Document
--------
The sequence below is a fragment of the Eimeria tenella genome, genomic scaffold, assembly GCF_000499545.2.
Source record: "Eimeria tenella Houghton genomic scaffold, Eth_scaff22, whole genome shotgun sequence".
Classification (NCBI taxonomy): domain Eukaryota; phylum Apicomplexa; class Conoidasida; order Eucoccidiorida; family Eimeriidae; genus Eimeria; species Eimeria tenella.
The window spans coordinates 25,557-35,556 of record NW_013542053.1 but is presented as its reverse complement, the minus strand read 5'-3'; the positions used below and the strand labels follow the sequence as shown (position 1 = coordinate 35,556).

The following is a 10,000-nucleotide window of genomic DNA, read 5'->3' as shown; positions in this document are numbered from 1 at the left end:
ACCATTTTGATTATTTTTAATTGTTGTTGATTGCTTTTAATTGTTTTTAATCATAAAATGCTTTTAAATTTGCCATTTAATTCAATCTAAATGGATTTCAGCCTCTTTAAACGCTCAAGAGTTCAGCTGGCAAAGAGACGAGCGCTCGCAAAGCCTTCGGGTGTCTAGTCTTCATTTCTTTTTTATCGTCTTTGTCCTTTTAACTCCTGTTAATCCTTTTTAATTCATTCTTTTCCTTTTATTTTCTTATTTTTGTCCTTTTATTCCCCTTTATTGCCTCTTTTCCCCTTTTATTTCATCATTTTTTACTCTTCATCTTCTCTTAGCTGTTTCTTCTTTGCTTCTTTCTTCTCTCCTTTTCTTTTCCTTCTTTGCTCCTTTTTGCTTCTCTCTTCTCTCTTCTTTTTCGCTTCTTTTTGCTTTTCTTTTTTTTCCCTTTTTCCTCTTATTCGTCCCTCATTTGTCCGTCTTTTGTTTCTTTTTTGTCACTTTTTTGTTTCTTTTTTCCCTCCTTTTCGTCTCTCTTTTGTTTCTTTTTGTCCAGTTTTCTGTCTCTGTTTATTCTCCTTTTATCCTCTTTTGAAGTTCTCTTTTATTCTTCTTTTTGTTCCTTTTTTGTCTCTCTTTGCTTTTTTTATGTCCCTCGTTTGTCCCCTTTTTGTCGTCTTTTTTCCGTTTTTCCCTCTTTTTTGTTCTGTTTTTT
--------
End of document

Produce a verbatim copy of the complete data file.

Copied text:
The sequence below is a fragment of the Eimeria tenella genome, genomic scaffold, assembly GCF_000499545.2.
Source record: "Eimeria tenella Houghton genomic scaffold, Eth_scaff22, whole genome shotgun sequence".
Classification (NCBI taxonomy): domain Eukaryota; phylum Apicomplexa; class Conoidasida; order Eucoccidiorida; family Eimeriidae; genus Eimeria; species Eimeria tenella.
The window spans coordinates 25,557-35,556 of record NW_013542053.1 but is presented as its reverse complement, the minus strand read 5'-3'; the positions used below and the strand labels follow the sequence as shown (position 1 = coordinate 35,556).

The following is a 10,000-nucleotide window of genomic DNA, read 5'->3' as shown; positions in this document are numbered from 1 at the left end:
ACCATTTTGATTATTTTTAATTGTTGTTGATTGCTTTTAATTGTTTTTAATCATAAAATGCTTTTAAATTTGCCATTTAATTCAATCTAAATGGATTTCAGCCTCTTTAAACGCTCAAGAGTTCAGCTGGCAAAGAGACGAGCGCTCGCAAAGCCTTCGGGTGTCTAGTCTTCATTTCTTTTTTATCGTCTTTGTCCTTTTAACTCCTGTTAATCCTTTTTAATTCATTCTTTTCCTTTTATTTTCTTATTTTTGTCCTTTTATTCCCCTTTATTGCCTCTTTTCCCCTTTTATTTCATCATTTTTTACTCTTCATCTTCTCTTAGCTGTTTCTTCTTTGCTTCTTTCTTCTCTCCTTTTCTTTTCCTTCTTTGCTCCTTTTTGCTTCTCTCTTCTCTCTTCTTTTTCGCTTCTTTTTGCTTTTCTTTTTTTTCCCTTTTTCCTCTTATTCGTCCCTCATTTGTCCGTCTTTTGTTTCTTTTTTGTCACTTTTTTGTTTCTTTTTTCCCTCCTTTTCGTCTCTCTTTTGTTTCTTTTTGTCCAGTTTTCTGTCTCTGTTTATTCTCCTTTTATCCTCTTTTGAAGTTCTCTTTTATTCTTCTTTTTGTTCCTTTTTTGTCTCTCTTTGCTTTTTTTATGTCCCTCGTTTGTCCCCTTTTTGTCGTCTTTTTTCCGTTTTTCCCTCTTTTTTGTTCTGTTTTTT